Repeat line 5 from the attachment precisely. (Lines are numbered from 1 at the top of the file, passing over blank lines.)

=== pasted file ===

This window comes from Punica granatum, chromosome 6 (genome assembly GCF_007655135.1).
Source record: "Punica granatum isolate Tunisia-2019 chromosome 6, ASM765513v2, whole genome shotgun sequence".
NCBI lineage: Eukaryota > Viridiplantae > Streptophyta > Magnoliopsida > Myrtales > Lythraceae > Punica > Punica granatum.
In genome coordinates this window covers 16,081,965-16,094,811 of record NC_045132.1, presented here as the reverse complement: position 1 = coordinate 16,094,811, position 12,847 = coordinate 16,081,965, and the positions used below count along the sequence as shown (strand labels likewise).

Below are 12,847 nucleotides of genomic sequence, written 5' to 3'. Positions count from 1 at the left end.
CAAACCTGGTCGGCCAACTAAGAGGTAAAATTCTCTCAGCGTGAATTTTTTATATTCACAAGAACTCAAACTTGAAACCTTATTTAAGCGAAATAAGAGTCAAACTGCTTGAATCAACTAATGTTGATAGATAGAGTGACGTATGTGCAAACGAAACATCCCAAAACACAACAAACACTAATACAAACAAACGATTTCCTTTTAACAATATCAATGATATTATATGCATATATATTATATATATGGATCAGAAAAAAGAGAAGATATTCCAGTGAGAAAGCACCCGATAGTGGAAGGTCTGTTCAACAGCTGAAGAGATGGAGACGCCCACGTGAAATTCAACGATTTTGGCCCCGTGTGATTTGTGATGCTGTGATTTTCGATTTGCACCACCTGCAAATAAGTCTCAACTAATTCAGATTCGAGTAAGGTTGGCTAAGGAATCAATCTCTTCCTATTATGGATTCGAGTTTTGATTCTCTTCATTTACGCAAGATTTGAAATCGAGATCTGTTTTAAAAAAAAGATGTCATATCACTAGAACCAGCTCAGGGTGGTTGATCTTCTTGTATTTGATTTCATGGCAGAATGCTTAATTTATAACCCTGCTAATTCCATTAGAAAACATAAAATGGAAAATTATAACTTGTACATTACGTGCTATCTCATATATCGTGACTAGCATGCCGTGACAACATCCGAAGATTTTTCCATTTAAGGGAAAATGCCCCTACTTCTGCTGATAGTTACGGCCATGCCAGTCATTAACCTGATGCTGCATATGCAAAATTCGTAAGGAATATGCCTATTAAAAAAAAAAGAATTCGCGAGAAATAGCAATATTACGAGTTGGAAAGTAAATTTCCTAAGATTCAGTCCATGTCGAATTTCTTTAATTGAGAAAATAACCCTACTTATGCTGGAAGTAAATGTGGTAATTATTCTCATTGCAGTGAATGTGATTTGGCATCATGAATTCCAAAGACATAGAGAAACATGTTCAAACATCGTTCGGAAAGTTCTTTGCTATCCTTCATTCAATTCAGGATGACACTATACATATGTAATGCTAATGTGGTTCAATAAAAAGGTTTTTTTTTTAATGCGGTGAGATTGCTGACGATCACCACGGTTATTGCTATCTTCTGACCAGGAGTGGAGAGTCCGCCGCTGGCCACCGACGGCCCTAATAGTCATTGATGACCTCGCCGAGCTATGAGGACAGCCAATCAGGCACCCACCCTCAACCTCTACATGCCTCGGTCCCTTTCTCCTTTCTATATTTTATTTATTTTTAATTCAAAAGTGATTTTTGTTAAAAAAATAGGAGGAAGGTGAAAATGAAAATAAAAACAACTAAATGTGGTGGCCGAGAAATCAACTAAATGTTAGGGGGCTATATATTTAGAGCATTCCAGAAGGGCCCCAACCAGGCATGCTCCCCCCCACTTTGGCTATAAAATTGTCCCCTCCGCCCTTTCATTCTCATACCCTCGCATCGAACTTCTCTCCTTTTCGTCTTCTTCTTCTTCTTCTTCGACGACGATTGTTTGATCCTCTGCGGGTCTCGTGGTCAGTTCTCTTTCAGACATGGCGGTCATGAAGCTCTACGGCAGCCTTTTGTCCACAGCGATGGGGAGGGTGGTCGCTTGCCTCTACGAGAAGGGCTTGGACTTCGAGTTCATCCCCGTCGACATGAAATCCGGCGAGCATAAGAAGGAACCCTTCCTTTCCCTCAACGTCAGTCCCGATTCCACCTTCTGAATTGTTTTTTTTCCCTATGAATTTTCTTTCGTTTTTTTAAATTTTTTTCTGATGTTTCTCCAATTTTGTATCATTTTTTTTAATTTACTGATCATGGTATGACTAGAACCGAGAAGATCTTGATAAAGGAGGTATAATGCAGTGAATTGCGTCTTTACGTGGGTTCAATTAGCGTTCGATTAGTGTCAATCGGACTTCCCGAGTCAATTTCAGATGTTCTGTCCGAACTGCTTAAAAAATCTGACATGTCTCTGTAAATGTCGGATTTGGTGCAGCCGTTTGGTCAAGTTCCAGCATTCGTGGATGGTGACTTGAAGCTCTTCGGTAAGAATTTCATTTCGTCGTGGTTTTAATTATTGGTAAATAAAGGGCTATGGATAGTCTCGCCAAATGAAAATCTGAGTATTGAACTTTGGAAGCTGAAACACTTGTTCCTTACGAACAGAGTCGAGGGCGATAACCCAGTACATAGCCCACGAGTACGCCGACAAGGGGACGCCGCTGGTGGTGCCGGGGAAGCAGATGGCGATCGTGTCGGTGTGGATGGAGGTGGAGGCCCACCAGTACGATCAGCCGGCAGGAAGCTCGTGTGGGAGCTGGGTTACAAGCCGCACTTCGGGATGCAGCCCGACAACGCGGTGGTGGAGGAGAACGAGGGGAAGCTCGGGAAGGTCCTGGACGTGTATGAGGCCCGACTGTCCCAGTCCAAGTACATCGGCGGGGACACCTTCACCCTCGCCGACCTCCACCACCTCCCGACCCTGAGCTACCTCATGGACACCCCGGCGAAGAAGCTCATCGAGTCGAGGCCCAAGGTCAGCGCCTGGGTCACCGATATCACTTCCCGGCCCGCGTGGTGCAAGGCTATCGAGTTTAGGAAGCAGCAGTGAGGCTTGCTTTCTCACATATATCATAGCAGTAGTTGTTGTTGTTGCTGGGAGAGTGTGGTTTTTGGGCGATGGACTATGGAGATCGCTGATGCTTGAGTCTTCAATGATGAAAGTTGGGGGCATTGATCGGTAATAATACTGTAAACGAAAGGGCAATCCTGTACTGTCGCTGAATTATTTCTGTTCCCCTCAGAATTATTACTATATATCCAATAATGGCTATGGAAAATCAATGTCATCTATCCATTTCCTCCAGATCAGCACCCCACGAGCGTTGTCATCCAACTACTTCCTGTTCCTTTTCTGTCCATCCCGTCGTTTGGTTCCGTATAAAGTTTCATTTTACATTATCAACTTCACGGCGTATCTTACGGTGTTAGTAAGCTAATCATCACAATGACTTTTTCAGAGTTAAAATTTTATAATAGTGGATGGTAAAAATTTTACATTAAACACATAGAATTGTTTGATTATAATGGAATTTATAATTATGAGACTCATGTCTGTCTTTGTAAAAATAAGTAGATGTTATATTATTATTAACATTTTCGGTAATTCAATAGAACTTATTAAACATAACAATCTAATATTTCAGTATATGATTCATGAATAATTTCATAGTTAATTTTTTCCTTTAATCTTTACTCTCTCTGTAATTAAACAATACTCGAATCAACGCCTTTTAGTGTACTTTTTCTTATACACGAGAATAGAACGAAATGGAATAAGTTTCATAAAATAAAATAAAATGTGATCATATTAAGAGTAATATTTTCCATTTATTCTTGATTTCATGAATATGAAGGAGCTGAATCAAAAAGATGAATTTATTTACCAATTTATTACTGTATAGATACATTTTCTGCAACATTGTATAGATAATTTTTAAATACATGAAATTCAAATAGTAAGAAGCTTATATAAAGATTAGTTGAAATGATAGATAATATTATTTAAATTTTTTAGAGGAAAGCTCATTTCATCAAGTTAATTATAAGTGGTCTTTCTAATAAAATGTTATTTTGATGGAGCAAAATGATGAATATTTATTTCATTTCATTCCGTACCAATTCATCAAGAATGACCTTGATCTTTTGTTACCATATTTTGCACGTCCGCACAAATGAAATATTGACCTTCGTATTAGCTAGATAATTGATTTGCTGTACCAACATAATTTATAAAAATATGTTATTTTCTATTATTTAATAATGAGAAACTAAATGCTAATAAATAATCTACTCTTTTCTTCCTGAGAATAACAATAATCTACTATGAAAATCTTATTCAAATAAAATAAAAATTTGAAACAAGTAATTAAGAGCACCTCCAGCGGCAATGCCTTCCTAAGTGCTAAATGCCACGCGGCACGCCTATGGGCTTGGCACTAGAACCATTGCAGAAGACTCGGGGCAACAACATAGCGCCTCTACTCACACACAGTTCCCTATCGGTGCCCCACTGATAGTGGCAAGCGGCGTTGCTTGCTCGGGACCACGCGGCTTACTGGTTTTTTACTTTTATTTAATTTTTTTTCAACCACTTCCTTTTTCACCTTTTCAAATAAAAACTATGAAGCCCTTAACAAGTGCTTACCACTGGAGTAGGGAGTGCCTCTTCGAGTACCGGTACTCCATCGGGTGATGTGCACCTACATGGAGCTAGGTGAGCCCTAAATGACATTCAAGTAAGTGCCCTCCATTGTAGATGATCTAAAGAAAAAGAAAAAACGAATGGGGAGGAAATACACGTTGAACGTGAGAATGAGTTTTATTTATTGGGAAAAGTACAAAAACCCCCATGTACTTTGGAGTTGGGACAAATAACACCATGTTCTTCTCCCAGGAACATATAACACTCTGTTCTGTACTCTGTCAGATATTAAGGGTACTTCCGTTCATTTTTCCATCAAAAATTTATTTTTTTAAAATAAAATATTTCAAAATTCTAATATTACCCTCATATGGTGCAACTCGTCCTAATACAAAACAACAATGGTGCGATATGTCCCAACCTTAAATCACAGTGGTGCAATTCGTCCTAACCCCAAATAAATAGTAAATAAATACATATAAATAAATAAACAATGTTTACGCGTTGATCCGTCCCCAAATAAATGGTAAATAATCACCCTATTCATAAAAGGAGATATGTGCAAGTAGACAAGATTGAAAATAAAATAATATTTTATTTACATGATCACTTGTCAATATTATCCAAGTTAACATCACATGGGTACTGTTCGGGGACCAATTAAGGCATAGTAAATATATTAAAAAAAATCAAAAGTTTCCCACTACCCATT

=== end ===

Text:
Below are 12,847 nucleotides of genomic sequence, written 5' to 3'. Positions count from 1 at the left end.